Energy, transport, petrochemicals… The challenges of “zero oil”

By Adrien Pecout

Posted today at 3:45 p.m.

Can humanity do without “black gold”, this miracle oil that is both a source of energy and materials essential to our civilization and a threat to its survival? The question has agitated minds for many decades. Already in 1956, the American geophysicist Marion King Hubbert had looked into this question on behalf of the major Shell. Following him, many other scientists theorized the famous “peak oil”, prefiguring the moment, constantly postponed, when the production of this depleting resource will enter its declining phase. Until when, a century and a half after the first drilling in the United States, will exploration remain profitable enough for the oil majors? Underground there are enough proven reserves to last at least fifty years based on today’s annual consumption. It is not impossible that they remain there much longer than that.



Because as much as some industrialists would like to postpone the end of oil, so much the defenders of the environment intend to hasten it. Awareness of the fight against climate change has already led to political objectives. That, for example, of achieving carbon neutrality by 2050 (Europe, United States), 2060 (China), or even 2070 (India). These “net zero” scenarios, that is to say with no surplus of greenhouse gases in relation to natural or artificial storage capacities, still require a great deal of imagination. They presuppose a technical, political, social and economic challenge: to renounce fossil fuels (coal, oil and gas). In other words, to get rid of the main sources of current energy in the coming decades: more than 80% of consumption today, of which about a third for oil resources. Here is an overview of the challenges to overcome to enter a world without oil, in order of increasing difficulty.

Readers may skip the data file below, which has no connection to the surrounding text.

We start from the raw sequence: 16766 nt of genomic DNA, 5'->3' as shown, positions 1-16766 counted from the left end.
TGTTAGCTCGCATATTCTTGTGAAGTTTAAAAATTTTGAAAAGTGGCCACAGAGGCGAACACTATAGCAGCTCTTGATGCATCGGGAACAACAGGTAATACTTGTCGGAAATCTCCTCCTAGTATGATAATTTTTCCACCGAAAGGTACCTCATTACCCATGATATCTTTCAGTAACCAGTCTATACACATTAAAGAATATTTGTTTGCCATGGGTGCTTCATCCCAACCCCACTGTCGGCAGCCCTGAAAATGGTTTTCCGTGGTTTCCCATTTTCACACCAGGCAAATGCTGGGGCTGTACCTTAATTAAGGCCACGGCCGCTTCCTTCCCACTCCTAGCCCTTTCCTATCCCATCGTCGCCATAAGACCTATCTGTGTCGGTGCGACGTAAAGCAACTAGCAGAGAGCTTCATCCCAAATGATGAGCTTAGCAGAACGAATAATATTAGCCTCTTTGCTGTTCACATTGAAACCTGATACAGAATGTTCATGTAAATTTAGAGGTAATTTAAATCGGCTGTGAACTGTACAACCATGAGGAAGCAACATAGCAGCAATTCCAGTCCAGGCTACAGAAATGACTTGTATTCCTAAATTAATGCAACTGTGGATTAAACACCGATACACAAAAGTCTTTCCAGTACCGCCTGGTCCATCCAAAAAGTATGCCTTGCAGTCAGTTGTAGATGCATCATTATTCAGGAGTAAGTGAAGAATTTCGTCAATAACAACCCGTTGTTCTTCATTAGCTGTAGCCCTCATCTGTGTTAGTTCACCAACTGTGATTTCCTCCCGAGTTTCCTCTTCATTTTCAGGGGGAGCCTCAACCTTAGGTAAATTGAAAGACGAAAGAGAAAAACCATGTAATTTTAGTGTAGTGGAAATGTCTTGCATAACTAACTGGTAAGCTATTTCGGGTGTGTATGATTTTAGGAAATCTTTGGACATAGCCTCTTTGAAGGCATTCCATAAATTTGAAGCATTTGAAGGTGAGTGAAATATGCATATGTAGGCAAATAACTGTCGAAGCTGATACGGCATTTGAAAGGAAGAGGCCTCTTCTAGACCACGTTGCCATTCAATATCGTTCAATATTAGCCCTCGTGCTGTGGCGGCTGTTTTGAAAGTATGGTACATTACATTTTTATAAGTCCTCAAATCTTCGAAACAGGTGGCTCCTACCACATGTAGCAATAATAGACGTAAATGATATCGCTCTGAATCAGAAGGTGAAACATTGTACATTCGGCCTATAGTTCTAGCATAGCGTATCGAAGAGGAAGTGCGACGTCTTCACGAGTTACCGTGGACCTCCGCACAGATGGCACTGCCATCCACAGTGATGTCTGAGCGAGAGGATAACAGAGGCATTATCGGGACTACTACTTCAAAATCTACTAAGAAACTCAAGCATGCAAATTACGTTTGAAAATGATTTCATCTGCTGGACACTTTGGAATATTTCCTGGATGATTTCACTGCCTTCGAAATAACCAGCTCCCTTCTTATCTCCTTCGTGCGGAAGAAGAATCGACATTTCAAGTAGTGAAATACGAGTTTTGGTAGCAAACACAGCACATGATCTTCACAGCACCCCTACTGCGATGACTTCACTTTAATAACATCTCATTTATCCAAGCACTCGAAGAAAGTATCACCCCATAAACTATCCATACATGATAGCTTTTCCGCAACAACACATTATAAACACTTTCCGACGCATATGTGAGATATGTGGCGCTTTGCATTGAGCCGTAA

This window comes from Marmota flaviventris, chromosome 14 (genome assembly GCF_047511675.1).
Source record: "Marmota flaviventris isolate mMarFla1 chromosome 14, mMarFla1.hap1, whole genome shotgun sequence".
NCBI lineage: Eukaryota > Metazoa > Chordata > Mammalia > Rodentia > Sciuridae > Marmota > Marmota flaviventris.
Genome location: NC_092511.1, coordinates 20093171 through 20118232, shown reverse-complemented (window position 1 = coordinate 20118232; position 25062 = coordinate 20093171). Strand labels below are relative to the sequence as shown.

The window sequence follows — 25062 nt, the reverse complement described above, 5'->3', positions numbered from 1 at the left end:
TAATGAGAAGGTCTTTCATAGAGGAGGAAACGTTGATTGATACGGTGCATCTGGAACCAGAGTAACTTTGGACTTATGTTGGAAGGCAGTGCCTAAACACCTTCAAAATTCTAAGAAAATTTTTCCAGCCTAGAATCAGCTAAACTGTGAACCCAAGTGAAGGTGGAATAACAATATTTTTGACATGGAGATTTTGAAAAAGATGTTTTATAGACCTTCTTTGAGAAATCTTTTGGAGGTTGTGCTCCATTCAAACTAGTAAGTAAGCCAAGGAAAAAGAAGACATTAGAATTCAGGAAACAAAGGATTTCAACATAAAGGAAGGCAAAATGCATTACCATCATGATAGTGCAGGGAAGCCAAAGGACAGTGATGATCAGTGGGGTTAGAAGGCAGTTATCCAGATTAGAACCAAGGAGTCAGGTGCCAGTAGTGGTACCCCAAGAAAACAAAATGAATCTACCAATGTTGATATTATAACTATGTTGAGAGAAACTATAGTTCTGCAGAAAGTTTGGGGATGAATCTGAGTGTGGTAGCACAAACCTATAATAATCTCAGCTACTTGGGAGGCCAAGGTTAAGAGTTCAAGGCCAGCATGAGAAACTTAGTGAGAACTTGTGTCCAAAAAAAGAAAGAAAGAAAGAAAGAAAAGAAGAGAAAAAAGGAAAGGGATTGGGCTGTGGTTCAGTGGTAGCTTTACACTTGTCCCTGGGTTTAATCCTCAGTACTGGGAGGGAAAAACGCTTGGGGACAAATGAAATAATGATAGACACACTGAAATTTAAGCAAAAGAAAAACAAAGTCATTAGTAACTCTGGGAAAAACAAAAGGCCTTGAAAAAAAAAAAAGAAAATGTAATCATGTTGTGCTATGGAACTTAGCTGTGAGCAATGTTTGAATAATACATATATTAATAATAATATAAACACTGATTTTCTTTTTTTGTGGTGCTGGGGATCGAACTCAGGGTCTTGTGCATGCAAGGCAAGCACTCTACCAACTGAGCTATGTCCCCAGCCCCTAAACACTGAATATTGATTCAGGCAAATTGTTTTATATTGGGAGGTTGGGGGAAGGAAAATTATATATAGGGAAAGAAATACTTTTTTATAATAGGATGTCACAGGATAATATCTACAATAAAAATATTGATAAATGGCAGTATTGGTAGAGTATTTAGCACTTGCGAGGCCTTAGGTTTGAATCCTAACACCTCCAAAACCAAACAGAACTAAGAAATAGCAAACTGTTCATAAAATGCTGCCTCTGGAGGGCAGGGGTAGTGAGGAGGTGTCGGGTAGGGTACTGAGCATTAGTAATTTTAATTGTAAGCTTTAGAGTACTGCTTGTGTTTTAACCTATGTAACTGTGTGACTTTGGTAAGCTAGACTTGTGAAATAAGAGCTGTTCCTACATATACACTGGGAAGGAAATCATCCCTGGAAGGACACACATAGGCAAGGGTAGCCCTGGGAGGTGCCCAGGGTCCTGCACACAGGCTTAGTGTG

Energy: stop burning oil

“The first use that we can think will be easy to part with is the burning of oil to provide energy. Besides, one could even say that it is a pity to burn a product of such complexity”, believes François Kalaydjian, head of the “economy and monitoring” department of IFP Energies nouvelles (formerly the French Petroleum Institute). Intended for the production of electricity, oil-fired power plants already represent only nearly 4% barrels consumed in 2019. Heating and cooking food with the same fuel also occupy a minority share, although not negligible: nearly 8% of barrels, according to the International Energy Agency (IEA).

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